The police are deserving of praise for adopting strategies in dealing with the opioid crisis that no longer see enforcement strategies as the only tactics in dealing with drugs and drug abusers, but it is fair to question whether or not policing in this nascent political era should include having police “generalists” providing medical, mental health and social work services to vulnerable populations of people, throwaways whom those charting course in this political era would just as soon see disappear. The police are filling voids here in professional disciplines and in providing medical and mental health services that will almost invariably be inadequate to the task. Reimagining the role of the police recognizes that these vital services need to be provided to those who need them the most by professionals trained to treat the sick, the broken and the mentally ill.   

  • January 23, 2017
    Guest Post

    by Thomas Nolan, Associate Professor of Criminology, Merrimack College; 27-year veteran of the Boston Police Department

    I.        Immigration Enforcement 

    Count on the nascent Trump administration to involve law enforcement in the enforcement of federal immigration laws. And too often the law enforcement agencies that can inflict the most damage on the relationships between immigrant communities and their police will be the first to embrace a role in the enforcement of immigration laws, a role that is particularly unsuitable for the police in the twenty-first century United States.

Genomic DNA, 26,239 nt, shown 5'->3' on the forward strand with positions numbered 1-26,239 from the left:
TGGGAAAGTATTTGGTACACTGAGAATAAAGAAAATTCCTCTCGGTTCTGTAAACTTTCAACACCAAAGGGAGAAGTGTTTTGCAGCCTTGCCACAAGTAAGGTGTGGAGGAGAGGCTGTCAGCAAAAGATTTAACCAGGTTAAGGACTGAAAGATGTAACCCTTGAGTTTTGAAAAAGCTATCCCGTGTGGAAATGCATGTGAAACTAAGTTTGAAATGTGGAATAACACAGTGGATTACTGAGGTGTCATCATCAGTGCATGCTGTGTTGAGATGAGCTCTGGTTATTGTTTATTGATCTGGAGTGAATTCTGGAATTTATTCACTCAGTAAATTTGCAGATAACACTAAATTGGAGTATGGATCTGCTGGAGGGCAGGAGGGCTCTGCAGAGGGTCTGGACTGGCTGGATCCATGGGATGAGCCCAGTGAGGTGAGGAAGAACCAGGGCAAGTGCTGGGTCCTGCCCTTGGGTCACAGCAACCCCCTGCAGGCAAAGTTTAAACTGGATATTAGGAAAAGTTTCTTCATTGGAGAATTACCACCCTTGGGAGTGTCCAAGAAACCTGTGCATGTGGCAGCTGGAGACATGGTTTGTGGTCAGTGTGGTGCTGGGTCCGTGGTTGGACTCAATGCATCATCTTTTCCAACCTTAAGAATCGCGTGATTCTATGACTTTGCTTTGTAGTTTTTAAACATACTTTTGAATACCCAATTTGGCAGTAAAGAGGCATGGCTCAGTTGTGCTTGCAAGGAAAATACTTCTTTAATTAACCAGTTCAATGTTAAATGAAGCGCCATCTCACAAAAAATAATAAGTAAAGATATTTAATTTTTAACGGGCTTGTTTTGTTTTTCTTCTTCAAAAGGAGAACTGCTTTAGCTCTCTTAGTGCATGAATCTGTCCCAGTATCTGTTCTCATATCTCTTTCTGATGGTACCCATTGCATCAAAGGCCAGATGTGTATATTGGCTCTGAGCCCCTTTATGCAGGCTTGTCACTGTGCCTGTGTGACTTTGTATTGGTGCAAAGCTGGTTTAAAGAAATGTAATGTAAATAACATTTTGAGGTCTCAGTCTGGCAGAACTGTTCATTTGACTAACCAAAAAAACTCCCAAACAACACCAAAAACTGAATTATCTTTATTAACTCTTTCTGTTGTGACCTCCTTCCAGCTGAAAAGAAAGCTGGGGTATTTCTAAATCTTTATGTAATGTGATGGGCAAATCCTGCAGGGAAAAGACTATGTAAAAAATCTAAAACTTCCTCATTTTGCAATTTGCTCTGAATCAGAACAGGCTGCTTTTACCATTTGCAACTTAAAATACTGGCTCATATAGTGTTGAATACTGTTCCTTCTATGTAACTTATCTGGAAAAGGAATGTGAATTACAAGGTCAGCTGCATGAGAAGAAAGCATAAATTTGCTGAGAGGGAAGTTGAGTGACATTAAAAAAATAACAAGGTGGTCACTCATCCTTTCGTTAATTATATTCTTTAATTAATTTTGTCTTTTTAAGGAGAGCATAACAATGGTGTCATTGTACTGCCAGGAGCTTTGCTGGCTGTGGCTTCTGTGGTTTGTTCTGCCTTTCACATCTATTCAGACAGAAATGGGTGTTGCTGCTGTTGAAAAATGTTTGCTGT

In Massachusetts, the bluest of the blue states, a county sheriff recently offered to send inmates at the county jail to the Mexican border to help build the Trumpian “wall.” Thankfully sheriffs in Massachusetts are jailers and civil process servers and not police, but the suggestion, though clearly illegal and unconstitutional, that some law enforcement officials welcome a potential role in the enforcement of federal immigration laws is worrisome. There are over 18,000 law enforcement agencies in the United States: local, county, state, and special jurisdiction, and these departments may present an attractive “force multiplier” in the enforcement of federal immigration laws should the Trump administration seek to broaden the imprint of ICE Enforcement and Removal Operations (ERO). The resurrection of the moribund “287 (g)” program or some similar collaborative model for the joint federal-local-state-county enforcement of immigration laws would be catastrophic for immigrant communities.

    The police are typically unaware that entry into the United States without the appropriate documentation authorizing such entry, while against the law, is a civil infraction and not a criminal violation (unless the individual has been previously deported). Too many of the police are also unaware that they do not have the authority to ask community residents with whom they come into contact for immigration documents (and this is a common practice in immigrant communities). In the eyes of many of the police, undocumented immigrants are criminals who have no rights under the Constitution and who should be arrested and immediately deported.

  • November 28, 2016
    Guest Post

    by Thomas Nolan, Associate Professor of Criminology, Merrimack College; 27-year veteran of the Boston Police Department